Personally Identifiable Information
Also known as PII
[...] for example, first and last name, address, work telephone number, email address, home telephone number, and general educational credentials. The definition of PII is not anchored to any single category of information or technology. Rather, it requires a case-by-case assessment of the specific risk that an individual can be identified. Non-PII can become PII whenever additional information is made publicly available, in any medium and from any source, that, when combined with other available information, could be used to identify an individual.
We want people to feel sound ethically and legally when they contribute to PDAP. To that end, these are our goals:
- 2.Avoid aggregating already-public PII in a way that would make it more usable (e.g. turning arrests from different jurisdictions into a unified database). Citation.
- We don't want to become or facilitate a database of people impacted by the legal system.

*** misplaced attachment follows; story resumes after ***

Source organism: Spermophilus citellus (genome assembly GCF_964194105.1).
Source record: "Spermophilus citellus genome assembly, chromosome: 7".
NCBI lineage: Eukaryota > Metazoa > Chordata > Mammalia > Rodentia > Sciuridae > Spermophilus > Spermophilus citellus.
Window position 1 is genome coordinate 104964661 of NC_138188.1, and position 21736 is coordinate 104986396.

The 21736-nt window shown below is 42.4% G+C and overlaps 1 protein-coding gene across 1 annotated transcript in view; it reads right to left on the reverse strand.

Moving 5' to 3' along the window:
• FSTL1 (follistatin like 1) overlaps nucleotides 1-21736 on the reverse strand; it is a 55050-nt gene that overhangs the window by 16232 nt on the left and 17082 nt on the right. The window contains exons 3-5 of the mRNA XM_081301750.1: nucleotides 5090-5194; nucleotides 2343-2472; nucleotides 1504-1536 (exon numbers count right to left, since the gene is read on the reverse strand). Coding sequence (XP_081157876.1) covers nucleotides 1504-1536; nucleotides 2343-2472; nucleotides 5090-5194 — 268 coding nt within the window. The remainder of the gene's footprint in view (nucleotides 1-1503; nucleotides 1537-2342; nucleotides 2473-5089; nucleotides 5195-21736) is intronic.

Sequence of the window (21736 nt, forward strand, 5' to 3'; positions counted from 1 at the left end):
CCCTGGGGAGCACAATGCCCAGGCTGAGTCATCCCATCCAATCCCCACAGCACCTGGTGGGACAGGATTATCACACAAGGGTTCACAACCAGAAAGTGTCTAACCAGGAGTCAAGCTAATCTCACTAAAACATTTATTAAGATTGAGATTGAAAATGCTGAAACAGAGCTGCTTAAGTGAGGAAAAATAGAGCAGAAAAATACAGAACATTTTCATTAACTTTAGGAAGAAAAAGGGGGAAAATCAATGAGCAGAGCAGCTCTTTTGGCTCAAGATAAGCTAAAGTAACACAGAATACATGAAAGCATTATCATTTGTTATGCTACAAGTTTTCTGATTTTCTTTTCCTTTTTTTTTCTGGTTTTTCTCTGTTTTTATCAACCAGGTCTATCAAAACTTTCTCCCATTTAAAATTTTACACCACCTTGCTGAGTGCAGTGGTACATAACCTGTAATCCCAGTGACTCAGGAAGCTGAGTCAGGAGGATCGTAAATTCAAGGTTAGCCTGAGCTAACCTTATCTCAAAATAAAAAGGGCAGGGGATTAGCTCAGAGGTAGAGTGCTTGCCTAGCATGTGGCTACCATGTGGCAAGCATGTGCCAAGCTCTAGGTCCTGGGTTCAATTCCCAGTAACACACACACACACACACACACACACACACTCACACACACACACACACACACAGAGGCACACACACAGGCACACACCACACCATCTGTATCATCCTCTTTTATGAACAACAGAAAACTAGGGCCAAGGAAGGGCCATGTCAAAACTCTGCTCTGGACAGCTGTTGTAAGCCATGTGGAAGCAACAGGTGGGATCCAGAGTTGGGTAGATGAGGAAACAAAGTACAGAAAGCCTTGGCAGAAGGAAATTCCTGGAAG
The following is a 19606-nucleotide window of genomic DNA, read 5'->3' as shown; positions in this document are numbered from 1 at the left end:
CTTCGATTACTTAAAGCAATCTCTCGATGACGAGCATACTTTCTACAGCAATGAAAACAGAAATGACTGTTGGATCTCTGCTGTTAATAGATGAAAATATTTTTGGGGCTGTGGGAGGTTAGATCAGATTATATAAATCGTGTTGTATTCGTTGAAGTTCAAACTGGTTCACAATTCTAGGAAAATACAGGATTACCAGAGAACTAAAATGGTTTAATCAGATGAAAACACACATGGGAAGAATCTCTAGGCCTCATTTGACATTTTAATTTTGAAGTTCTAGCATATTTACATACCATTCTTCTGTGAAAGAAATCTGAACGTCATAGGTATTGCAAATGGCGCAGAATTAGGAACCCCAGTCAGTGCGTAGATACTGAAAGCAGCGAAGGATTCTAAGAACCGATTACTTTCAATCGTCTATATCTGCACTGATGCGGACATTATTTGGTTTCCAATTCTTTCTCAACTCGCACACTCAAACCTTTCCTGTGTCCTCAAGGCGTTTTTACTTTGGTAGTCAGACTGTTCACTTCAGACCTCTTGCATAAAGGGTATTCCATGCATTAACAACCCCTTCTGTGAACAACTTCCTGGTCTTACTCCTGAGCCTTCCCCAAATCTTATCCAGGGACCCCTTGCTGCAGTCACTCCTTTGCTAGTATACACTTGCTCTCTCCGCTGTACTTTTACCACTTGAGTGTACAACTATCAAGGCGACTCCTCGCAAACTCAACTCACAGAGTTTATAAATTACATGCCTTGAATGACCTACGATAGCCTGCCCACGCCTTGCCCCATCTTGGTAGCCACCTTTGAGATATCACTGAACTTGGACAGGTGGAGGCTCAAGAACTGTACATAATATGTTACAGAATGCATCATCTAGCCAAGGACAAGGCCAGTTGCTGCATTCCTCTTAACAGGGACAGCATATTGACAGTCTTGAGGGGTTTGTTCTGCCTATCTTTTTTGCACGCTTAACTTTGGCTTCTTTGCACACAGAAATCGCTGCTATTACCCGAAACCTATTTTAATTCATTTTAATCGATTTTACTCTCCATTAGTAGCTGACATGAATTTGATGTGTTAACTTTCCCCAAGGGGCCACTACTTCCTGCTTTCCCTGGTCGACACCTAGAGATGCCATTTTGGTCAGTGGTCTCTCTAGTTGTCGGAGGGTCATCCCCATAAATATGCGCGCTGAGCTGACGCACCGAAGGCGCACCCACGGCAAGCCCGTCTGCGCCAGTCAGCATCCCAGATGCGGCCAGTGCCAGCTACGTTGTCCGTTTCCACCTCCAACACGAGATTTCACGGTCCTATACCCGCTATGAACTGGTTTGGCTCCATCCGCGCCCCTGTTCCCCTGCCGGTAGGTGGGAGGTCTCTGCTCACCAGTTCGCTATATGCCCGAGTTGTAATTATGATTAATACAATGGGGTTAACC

- 3.Strive for completion, and not be accused of editorializing by omission.
- We can track whether a given Data Source contains PII.
- PII collection is not required. If we aggregate data, we can choose to omit PII like
addressbecause those properties do not become statistically useful in aggregate, only dangerous.
- 4.Transparency in our published resources and information.
- Our open-source tools are transparent in how they work.
- Documentation about published data and tools should be clear about any properties which are collected—or left behind—and why the decision was made.